Loose forward Ardie Savea, who along with Beauden Barrett is a vice-captain to lock Sam Whitelock, who has taken over in the absence of Sam Cane, said next year's Rugby World Cup was not on his mind, and on this tour, they were looking to make a statement in Europe, and perform well in their Tests.
"After the year we've had, we want to stamp the foot down and be able to put in consistent performances and be proud of that.
"We take a lot of confidence out of the back end of the Rugby Championship. We don't want to take a step backwards and start over again. We want to start where we finished off in the Championship.
"We got the win in Japan, but this is a new week and today was a new day. For us, it's just about tightening the screws and what we need to do to get a quality performance.
"Playing here is bloody hard and tough - the atmosphere, the Welsh side, what happened last year.
"We know they'll be bottling that all up and wanting to come and smack us, so for us it's about building that knot in the gut through the week so we come and we're ready."
Savea said the disruption of losing players before departing for Japan was not too unsettling as they had become used to things chopping and changing over the last few years.
"We're adapting and adjusting quite frequently," he said, adding that it was good to have the affected players and new call-up Billy Harmon coming into the side.
While not involved in the Japan Test, Savea said many people underestimated how good the Japan side was, although after getting out to a good lead, it was frustrating to let them back into the game.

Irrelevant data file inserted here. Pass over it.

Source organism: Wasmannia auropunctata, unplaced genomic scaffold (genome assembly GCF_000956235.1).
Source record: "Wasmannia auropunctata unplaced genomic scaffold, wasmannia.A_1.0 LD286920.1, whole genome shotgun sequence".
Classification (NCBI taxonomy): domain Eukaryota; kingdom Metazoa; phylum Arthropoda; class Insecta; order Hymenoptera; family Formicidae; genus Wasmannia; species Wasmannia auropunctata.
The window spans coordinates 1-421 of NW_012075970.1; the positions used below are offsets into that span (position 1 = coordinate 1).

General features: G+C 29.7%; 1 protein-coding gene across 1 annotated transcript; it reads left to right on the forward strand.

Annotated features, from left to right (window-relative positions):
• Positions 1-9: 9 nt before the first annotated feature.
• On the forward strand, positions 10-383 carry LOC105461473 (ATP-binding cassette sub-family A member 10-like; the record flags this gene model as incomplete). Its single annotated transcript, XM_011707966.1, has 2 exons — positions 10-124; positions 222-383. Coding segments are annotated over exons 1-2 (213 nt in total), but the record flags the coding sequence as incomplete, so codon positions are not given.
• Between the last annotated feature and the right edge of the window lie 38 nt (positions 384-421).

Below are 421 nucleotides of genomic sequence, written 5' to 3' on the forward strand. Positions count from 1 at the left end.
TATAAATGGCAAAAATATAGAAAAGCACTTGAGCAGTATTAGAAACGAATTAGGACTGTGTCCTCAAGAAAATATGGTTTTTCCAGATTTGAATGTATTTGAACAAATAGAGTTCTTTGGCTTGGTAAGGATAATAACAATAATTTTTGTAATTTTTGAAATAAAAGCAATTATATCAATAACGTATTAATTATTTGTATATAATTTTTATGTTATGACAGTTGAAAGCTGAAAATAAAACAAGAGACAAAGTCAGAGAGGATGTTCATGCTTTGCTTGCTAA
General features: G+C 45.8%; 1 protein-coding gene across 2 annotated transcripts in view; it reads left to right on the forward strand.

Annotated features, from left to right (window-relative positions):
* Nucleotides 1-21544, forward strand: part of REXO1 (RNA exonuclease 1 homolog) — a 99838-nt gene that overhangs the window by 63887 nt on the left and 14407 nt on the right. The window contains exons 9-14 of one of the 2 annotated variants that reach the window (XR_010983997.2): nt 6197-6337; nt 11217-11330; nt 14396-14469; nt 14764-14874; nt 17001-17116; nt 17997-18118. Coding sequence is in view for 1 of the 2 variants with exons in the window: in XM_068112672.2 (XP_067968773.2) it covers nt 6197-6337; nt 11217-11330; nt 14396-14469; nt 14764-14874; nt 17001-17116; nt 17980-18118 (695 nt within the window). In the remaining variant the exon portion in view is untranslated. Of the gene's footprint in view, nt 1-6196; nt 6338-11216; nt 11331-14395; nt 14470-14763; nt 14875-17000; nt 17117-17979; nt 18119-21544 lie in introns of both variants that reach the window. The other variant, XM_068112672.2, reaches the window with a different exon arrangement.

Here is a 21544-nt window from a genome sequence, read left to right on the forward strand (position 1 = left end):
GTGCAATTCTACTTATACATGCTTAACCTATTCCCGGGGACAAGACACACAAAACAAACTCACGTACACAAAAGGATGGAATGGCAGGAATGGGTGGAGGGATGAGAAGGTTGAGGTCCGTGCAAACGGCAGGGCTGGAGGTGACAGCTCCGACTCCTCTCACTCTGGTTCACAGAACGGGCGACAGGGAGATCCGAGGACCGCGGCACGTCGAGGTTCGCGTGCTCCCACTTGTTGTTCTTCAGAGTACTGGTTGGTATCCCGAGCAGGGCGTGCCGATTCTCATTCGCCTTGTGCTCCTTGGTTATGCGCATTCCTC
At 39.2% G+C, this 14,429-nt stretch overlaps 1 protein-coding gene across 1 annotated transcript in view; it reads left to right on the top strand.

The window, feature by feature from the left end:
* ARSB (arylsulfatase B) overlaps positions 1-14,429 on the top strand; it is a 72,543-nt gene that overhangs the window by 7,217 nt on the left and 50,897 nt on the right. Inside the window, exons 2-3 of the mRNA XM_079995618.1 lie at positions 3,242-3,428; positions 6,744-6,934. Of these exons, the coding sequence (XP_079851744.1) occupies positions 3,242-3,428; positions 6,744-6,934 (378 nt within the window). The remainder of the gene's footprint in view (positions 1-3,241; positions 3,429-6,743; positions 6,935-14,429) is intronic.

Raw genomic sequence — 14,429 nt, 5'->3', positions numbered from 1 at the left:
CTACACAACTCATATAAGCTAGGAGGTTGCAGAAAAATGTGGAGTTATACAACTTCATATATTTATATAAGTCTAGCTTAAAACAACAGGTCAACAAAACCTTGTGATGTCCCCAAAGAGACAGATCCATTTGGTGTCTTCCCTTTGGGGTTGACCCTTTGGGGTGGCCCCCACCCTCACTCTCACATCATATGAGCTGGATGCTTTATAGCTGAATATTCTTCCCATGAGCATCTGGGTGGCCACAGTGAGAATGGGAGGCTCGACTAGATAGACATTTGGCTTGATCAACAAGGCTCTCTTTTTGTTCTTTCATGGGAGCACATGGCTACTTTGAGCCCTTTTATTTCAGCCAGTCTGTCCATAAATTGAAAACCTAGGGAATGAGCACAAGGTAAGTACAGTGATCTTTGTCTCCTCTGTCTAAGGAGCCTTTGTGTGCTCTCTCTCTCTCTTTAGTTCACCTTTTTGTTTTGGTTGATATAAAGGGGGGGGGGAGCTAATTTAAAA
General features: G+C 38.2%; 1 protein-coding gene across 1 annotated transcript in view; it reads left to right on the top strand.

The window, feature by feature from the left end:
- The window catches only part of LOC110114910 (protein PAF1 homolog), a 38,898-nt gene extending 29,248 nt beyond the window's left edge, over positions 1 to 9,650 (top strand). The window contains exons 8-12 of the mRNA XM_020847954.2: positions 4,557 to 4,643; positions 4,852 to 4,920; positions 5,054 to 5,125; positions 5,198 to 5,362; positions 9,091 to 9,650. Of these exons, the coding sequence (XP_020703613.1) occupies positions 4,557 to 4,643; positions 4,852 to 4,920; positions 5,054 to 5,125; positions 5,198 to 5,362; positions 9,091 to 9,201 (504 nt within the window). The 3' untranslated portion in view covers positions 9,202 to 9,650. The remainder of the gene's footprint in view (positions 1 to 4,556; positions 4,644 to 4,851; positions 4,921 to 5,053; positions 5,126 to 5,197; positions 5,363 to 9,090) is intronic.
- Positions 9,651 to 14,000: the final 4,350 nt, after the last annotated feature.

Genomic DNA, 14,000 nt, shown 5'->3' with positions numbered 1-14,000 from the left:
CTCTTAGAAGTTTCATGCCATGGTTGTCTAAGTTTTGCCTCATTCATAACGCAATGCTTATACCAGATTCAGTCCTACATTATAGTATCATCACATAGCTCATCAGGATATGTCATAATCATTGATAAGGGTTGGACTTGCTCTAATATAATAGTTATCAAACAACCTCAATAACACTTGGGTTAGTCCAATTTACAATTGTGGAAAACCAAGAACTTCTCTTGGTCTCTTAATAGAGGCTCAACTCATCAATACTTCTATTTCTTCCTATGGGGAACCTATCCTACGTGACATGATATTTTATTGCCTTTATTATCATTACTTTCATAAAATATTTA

"This week the focus is about being on for the full 80 [minutes] and not having moments like that to let teams back in."
The need to problem solve quickly on the field remained a requirement for individuals and collectively.
Wales had great carriers, attacking flair and a very fit squad. Having seen the All Blacks leak 31 points to Japan, they could choose to hit them in a similar fashion.
Savea's Hurricanes teammate Jordie Barrett had not surprised him when stepping up to play second five-eighths at the end of the Championship.
"That guy can play anywhere. If he wanted to play lock or loosie he would probably do well too.
"It wasn't a surprise to me that he did so well. He's been in the game since he was very young, and we're finally seeing a mature Jordie Barrett knowing who he is as a footy player and as a man. It's awesome to see.
"To see where he is now, and the potential he still has, it's scary but it is exciting. I'm glad to be on his team."